Well, this counts for parenting, too. So, we really haven’t slept in for about 7 years. There are rare occurrences where we get to. Ultra rare.

I have learned to get used to my rancher working from sun up to sun down like its a regular schedule.

#8 Learn to master ranch gates

It takes a real technique and a whole lot of muscle to work some of these ranch gates. There really is an art to fence building. One that I will probably never really master. My husband though, he’s an old pro.

#9 Get creative with meals

There will be times when my husband has needed a meal to go or I need to have something that is easy to reheat because he’s working late.

You’ll also have to find clever ways of sneaking in fresh veggies and/or healthy foods. Corn is the exception.

Most ranchers are perfectly content with living off of meat and potatoes.

#10 Trips to town require some planning

Our trips to town or the city (because they are different) require some planning. We live a pretty good distance from town, so I don’t go unless I can get multiple errands completed in one trip.

Grocery shopping, animal feed, various supplies, etc usually require bulk shopping.

#11 Be prepared to have your pregnancy compared to calving

I’ve heard all the jokes. Yes, my husband has compared his wife to a cow. Ask him how that went over the first time. Ha.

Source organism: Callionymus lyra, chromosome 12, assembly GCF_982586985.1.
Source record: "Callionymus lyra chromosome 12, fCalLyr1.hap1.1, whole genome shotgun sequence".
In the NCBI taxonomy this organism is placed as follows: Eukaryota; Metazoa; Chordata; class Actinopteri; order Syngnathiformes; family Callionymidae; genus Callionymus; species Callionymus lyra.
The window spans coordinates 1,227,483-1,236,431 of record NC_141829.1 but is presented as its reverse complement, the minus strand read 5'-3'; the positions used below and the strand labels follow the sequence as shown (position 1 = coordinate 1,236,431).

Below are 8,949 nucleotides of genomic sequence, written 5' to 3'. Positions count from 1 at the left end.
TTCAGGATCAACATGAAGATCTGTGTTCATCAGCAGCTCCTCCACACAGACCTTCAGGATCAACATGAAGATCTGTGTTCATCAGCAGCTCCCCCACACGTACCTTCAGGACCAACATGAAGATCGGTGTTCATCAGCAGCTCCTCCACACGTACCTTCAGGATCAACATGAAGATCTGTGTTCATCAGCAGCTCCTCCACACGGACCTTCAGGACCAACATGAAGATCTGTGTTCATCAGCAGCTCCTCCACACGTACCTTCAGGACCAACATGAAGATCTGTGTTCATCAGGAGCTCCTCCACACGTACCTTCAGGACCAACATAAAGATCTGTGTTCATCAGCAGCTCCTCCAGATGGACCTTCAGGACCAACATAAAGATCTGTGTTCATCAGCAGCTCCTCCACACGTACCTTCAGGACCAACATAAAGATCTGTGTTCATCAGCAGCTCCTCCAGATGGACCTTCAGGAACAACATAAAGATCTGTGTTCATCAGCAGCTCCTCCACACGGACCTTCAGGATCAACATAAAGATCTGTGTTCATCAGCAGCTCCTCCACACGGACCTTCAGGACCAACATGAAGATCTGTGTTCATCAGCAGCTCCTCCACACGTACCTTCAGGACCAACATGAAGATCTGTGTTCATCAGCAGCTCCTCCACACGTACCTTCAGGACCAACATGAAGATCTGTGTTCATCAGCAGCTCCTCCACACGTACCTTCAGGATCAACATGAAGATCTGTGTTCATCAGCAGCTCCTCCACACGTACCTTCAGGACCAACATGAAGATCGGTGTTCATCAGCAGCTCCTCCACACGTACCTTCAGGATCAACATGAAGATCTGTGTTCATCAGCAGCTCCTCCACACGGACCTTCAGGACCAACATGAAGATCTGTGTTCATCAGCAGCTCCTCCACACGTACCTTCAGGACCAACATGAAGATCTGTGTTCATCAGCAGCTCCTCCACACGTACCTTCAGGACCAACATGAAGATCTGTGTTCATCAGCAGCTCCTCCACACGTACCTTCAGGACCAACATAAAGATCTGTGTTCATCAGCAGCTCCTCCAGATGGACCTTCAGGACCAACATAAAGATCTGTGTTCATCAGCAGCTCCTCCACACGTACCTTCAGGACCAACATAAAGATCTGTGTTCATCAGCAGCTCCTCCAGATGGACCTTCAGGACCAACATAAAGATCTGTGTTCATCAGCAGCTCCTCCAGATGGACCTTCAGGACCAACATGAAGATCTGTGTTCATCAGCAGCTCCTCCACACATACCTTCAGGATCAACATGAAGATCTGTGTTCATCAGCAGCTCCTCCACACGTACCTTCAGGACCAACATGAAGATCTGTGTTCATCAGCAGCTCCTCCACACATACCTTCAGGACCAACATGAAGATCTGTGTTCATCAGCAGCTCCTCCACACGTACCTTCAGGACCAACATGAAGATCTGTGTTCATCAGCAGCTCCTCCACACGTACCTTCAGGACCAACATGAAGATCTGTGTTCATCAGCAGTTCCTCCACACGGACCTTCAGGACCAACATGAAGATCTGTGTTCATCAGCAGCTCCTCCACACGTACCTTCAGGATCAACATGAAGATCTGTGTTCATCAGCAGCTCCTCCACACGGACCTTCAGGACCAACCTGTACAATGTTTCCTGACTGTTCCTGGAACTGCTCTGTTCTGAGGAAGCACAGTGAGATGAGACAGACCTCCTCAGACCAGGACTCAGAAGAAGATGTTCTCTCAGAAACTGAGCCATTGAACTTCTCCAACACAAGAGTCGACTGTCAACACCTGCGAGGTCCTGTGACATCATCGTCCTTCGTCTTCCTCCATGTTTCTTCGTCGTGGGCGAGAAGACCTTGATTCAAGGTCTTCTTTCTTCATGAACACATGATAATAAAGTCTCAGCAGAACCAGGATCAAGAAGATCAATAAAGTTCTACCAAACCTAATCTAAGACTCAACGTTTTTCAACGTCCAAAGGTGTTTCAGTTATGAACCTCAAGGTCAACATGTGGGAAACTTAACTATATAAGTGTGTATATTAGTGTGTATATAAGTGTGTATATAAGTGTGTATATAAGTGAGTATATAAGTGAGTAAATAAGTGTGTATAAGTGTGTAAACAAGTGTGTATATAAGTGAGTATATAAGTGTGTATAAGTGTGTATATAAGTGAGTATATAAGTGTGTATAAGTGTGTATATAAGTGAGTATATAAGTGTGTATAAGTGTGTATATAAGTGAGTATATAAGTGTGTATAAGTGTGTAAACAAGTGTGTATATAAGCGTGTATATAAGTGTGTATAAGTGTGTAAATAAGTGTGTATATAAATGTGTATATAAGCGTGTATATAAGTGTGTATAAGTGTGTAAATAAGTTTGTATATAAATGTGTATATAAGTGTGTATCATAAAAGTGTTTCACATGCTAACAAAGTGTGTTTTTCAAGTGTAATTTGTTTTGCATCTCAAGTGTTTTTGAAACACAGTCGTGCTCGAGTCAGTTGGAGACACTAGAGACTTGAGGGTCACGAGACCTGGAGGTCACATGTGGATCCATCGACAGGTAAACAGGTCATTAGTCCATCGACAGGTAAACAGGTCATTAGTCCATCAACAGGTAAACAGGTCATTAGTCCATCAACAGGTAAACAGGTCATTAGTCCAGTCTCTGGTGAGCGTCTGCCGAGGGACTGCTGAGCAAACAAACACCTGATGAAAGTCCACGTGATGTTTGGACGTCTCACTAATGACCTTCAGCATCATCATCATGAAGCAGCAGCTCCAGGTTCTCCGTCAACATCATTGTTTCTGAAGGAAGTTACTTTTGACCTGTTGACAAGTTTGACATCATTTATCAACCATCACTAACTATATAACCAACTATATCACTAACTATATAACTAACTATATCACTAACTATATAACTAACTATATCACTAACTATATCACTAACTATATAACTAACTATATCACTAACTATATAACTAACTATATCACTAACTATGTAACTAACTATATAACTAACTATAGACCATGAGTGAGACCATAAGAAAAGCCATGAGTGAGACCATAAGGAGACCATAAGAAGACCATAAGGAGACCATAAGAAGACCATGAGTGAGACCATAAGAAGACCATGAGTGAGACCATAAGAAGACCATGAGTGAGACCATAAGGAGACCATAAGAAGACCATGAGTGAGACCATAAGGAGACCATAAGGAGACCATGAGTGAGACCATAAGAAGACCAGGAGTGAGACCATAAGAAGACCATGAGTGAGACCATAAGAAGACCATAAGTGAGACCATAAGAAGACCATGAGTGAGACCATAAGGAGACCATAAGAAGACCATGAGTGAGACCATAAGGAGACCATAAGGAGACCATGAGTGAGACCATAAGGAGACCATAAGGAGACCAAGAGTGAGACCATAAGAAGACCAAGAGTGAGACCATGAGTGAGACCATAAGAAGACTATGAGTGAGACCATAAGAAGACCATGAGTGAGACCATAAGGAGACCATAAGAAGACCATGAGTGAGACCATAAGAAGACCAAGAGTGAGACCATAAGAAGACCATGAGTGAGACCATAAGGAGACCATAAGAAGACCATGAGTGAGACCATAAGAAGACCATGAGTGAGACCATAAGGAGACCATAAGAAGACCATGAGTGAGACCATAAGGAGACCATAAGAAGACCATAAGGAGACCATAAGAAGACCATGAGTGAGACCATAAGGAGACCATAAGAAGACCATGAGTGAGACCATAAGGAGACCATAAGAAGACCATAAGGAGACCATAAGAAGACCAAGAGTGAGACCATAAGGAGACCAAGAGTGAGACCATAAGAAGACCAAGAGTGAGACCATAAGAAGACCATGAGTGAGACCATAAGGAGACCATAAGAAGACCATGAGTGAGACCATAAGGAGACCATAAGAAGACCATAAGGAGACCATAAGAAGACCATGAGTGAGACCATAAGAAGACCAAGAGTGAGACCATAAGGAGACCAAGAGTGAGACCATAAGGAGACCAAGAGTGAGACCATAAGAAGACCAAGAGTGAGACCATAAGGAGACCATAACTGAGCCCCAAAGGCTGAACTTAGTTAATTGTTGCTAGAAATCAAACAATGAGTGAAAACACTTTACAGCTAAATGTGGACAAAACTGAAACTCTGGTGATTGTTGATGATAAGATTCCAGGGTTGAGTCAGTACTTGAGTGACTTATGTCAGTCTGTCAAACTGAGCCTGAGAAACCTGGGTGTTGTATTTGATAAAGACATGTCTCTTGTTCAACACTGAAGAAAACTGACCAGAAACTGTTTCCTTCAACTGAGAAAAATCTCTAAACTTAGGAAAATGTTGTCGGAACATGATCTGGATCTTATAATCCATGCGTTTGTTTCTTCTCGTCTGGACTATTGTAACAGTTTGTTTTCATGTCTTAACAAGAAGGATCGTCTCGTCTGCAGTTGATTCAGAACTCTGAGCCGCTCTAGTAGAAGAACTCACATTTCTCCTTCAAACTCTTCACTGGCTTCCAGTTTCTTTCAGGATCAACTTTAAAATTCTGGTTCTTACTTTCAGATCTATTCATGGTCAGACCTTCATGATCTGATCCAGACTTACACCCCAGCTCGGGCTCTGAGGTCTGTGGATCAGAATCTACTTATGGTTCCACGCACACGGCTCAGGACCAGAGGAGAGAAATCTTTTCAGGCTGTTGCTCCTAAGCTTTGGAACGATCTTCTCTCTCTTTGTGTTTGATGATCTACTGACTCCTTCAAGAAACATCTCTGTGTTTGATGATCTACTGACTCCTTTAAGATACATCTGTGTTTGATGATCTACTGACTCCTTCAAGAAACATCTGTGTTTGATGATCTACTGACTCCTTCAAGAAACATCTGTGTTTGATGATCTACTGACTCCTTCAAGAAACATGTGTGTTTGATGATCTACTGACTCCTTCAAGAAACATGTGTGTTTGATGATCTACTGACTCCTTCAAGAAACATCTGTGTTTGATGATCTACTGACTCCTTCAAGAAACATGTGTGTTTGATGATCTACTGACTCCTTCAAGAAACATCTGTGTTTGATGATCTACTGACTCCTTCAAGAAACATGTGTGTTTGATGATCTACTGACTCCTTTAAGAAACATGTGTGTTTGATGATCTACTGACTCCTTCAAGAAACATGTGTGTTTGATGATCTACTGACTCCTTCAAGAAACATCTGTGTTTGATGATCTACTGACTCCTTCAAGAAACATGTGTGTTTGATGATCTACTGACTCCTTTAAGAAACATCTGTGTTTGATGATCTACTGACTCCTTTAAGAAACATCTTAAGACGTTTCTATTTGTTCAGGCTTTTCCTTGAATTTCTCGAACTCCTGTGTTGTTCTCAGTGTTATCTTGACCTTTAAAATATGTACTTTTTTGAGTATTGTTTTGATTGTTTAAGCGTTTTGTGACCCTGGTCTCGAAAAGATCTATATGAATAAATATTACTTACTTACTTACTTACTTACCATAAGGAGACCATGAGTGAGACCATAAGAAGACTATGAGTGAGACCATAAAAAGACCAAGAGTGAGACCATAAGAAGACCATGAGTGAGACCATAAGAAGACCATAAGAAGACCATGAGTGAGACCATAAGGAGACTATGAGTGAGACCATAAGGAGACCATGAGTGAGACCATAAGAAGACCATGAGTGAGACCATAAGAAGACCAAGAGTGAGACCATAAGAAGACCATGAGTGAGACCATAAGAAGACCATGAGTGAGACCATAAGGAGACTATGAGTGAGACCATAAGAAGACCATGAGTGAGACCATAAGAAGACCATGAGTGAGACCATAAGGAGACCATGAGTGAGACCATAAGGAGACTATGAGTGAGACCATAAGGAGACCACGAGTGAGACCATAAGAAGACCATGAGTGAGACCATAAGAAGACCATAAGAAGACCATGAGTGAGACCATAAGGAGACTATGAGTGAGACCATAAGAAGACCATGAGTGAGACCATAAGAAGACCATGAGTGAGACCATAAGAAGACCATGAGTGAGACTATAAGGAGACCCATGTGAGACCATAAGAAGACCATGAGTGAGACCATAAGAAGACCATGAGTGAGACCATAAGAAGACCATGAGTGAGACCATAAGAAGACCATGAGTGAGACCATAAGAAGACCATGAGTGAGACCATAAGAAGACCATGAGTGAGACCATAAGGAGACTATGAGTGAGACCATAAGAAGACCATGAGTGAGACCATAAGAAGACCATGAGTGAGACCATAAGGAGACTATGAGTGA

#12 There’s no such thing as snow days

No matter what the weather would bring, the animals always need to be fed. This includes blizzard conditions and ice storms.

man outside carrying a water bucket in a blizzard to give to the chickens

#13 A cold front = babies

Its true. The change in weather usually means someone will give birth — cows, goats, yourself. My husband has been able to predict two of my labors because of cold fronts.

Yes, my husband just compared my pregnancies to cattle calving again!

#14 Family meal time is a rare event

(See #’s 3, 4, and 9 again!)

This one still makes me sad. I would want nothing more than to have my family sit down for meals together. I am overjoyed when they happen!

This also means that my kitchen is never closed. Sometimes I need to keep meals warmed until late at night or ready to reheat an any time.

#15 Learn country time

Sort of related to rancher time, but slightly different. I also made this one up. And not to be confused with the lemonade drink.

Country time is where no matter what, someone is late for well, pretty much everything. It can be related to cattle, but more times than not it is because this is a common practice in rural communities.

Things are slower paced and there really isn’t a sense of urgency most of the time.

Coming from a mindset where if I’m not 5-10 minutes early, I’m already late, this can be something that is difficult for me.

#16 Date nights are rare

But when they happen, it may include a trip to the sale barn or animal auction with dinner in their cafe.

Hey, its not as bad as it sounds! We usually have a great time.

#17 Neighbors will always be there to help out

Even those who live miles away (because in rural communities those are neighbors) will be willing to help with whatever is needed.